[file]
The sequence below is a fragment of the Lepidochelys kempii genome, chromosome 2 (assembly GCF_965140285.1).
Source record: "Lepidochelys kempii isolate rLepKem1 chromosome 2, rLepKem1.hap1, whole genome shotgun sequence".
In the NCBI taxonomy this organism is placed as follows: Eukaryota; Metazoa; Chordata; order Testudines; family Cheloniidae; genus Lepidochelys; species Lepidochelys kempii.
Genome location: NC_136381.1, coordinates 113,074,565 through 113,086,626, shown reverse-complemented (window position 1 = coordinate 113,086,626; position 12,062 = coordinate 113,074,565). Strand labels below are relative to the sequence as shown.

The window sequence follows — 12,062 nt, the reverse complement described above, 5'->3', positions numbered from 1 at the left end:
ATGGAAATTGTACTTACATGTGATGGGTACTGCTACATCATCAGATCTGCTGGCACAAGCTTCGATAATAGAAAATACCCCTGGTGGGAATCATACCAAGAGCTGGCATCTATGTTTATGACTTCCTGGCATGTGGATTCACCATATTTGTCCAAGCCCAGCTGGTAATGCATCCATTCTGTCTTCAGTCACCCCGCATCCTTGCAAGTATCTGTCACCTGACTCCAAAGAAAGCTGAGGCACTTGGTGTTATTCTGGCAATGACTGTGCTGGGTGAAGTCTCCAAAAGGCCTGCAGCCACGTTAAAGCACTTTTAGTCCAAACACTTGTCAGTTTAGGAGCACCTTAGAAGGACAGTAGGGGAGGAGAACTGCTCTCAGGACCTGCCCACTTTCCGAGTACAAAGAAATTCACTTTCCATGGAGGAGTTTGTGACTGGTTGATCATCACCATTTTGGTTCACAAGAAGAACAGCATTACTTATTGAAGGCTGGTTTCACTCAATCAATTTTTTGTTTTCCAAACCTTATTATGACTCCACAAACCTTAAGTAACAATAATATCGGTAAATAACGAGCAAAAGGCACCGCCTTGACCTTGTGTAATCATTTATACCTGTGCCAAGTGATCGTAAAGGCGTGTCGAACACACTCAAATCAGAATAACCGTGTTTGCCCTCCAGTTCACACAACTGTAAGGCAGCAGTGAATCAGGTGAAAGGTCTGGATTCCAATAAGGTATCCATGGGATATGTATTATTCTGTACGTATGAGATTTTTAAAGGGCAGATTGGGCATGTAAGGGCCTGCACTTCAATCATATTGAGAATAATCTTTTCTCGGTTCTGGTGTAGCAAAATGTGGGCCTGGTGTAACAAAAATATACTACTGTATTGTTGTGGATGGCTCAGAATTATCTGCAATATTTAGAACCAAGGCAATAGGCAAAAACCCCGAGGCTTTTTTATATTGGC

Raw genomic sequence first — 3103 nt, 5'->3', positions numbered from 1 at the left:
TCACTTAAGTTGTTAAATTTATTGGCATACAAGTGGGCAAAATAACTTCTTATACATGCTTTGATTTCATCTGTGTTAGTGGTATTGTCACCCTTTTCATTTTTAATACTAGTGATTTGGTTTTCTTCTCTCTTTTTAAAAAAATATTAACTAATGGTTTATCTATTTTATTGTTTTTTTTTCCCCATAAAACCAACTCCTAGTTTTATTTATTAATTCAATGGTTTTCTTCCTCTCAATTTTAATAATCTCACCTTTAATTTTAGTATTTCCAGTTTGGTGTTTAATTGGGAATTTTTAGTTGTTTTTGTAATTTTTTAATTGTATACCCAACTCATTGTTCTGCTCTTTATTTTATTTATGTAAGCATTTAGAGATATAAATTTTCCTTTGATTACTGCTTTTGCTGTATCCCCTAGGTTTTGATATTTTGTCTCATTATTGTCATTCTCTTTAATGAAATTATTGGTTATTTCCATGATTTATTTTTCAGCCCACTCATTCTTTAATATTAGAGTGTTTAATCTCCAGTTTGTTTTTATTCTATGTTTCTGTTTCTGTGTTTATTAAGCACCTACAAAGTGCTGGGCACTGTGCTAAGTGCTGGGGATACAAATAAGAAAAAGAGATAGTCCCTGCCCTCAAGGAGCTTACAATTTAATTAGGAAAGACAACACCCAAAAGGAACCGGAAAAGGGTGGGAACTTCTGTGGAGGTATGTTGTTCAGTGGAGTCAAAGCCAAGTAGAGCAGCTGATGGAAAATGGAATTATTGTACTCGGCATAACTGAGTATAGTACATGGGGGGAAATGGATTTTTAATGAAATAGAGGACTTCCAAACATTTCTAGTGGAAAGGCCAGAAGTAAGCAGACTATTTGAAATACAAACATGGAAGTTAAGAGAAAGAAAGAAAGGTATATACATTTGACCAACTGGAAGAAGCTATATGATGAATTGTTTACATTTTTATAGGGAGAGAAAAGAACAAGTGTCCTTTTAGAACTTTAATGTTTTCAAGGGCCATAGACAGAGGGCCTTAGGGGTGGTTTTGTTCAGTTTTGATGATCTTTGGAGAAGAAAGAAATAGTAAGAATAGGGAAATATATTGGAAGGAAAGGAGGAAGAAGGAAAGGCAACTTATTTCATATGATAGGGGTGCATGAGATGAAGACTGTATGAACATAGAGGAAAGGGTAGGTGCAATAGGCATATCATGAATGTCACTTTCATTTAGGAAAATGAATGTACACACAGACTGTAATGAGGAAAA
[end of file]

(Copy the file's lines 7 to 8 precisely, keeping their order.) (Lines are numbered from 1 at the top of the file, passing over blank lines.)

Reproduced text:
Raw genomic sequence first — 3103 nt, 5'->3', positions numbered from 1 at the left:
TCACTTAAGTTGTTAAATTTATTGGCATACAAGTGGGCAAAATAACTTCTTATACATGCTTTGATTTCATCTGTGTTAGTGGTATTGTCACCCTTTTCATTTTTAATACTAGTGATTTGGTTTTCTTCTCTCTTTTTAAAAAAATATTAACTAATGGTTTATCTATTTTATTGTTTTTTTTTCCCCATAAAACCAACTCCTAGTTTTATTTATTAATTCAATGGTTTTCTTCCTCTCAATTTTAATAATCTCACCTTTAATTTTAGTATTTCCAGTTTGGTGTTTAATTGGGAATTTTTAGTTGTTTTTGTAATTTTTTAATTGTATACCCAACTCATTGTTCTGCTCTTTATTTTATTTATGTAAGCATTTAGAGATATAAATTTTCCTTTGATTACTGCTTTTGCTGTATCCCCTAGGTTTTGATATTTTGTCTCATTATTGTCATTCTCTTTAATGAAATTATTGGTTATTTCCATGATTTATTTTTCAGCCCACTCATTCTTTAATATTAGAGTGTTTAATCTCCAGTTTGTTTTTATTCTATGTTTCTGTTTCTGTGTTTATTAAGCACCTACAAAGTGCTGGGCACTGTGCTAAGTGCTGGGGATACAAATAAGAAAAAGAGATAGTCCCTGCCCTCAAGGAGCTTACAATTTAATTAGGAAAGACAACACCCAAAAGGAACCGGAAAAGGGTGGGAACTTCTGTGGAGGTATGTTGTTCAGTGGAGTCAAAGCCAAGTAGAGCAGCTGATGGAAAATGGAATTATTGTACTCGGCATAACTGAGTATAGTACATGGGGGGAAATGGATTTTTAATGAAATAGAGGACTTCCAAACATTTCTAGTGGAAAGGCCAGAAGTAAGCAGACTATTTGAAATACAAACATGGAAGTTAAGAGAAAGAAAGAAAGGTATATACATTTGACCAACTGGAAGAAGCTATATGATGAATTGTTTACATTTTTATAGGGAGAGAAAAGAACAAGTGTCCTTTTAGAACTTTAATGTTTTCAAGGGCCATAGACAGAGGGCCTTAGGGGTGGTTTTGTTCAGTTTTGATGATCTTTGGAGAAGAAAGAAATAGTAAGAATAGGGAAATATATTGGAAGGAAAGGAGGAAGAAGGAAAGGCAACTTATTTCATATGATAGGGGTGCATGAGATGAAGACTGTATGAACATAGAGGAAAGGGTAGGTGCAATAGGCATATCATGAATGTCACTTTCATTTAGGAAAATGAATGTACACACAGACTGTAATGAGGAAAA